Did you know?
The Italian Greyhound acquired the nickname “the 40 mile per hour couch potato” from their LOVE of napping! Although they are known for their speed, they would much rather relax than race! They are the fastest breed out there but that doesn't mean catching Z's isn't more of a priority.
TOP 4 EASTER HAZARDS FOR DOGS
If ingested can cause stomach upset, pancreatic upset (sometimes very severe), tremors, hyperactivity, increased heart rate & seizures from the caffeine and sugar. The darker the chocolate, the more toxic it is.
Tip: If you are having an Easter Egg Hunt, take note of how many eggs you hide, how many are found and keep your dog away from these areas until the egg hunt is completed.
Xylitol is a very common ingredient used to artificially sweeten candy and gum. It is known as "sugar alcohol" because if ingested at a toxic dose, it can be deadly to pets. It can cause vomiting, weakness, muscle tremors, coma, seizures and liver failure.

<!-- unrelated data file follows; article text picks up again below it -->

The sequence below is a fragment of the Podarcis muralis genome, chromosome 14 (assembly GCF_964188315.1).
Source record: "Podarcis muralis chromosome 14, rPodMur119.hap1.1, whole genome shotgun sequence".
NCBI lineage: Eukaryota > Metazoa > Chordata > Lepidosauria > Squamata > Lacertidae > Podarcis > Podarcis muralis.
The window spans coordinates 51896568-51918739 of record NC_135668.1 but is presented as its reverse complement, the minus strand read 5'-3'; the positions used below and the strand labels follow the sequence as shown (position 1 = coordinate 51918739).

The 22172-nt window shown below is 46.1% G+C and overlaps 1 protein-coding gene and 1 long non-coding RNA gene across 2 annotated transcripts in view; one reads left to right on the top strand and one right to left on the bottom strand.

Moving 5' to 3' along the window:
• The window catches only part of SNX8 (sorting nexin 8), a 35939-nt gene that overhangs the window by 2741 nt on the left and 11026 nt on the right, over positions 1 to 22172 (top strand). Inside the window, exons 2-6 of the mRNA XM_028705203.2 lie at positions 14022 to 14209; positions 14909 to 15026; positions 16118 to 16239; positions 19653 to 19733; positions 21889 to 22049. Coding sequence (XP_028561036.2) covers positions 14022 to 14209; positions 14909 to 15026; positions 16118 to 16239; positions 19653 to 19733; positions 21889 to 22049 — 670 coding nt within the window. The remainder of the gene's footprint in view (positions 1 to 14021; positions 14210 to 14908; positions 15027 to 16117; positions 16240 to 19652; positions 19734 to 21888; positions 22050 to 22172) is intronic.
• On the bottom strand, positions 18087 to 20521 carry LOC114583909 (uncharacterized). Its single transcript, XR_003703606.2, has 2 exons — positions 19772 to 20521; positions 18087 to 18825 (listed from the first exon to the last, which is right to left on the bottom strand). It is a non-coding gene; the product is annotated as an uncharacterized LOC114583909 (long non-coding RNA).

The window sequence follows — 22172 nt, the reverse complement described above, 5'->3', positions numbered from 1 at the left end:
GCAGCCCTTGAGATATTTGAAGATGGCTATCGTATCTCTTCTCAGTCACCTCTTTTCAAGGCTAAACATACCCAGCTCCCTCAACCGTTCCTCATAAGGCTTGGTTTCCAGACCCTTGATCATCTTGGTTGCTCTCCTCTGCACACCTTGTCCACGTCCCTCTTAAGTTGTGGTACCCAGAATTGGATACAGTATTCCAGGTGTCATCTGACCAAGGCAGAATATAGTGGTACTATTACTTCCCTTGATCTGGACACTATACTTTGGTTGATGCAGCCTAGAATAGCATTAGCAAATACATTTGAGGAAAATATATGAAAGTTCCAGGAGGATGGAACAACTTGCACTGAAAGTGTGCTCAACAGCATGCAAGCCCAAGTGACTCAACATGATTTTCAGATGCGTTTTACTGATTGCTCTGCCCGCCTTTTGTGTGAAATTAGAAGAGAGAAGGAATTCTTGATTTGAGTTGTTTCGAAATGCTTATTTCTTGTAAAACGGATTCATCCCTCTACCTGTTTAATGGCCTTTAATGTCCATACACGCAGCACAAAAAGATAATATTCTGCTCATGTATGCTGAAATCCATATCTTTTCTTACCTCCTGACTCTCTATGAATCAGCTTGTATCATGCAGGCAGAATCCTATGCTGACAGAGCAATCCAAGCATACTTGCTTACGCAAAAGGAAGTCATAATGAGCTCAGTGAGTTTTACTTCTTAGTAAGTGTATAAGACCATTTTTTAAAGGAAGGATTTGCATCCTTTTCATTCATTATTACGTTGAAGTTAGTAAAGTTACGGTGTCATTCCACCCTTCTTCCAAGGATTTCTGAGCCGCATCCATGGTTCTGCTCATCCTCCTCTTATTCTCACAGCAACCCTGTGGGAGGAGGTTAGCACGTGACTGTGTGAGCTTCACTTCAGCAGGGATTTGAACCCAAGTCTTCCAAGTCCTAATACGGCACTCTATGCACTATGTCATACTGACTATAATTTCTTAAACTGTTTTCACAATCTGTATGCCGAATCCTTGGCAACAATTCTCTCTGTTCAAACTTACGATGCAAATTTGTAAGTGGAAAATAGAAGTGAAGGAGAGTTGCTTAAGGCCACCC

Tip: If you plan on serving Easter treats or hiding them around the house, ensure that they are kept in a place far away from your pets. Do not leave a dessert table unattended.
PLASTIC GRASS (EASTER DECOR)
As we know, just like people, pets can't absorb plastic. If and when consumed, the plastic grass can get stuck and wrapped up in the intestines, causing a blockage. Vomiting, diarrhea, stomach pain and weakness occurs when dog experience a blockage, most times this results in the surgical removals of the object that is causing the block.
Tip: If you decide to decorate your house for Easter, be sure that every item used to decorate it placed out of your dog's reach.
Easter is a time for Lilies and blooming bulbs. Although many plants can be harmful to pets, Lilies are particularly harmful to cats, exposure to these plants can cause serious kidney and intestinal problems.
Tip: If you plan on buying Easter plants, ensure that they are well out of reach. If you are trying to grow these plants in your Garden, be sure it is in an area that your pets can not get to.
Did you know?
The Australian Shepherd did not originate in Australia! In fact, they originated in the United States of America and inherited their breed name from their work with the herders who came from Australia.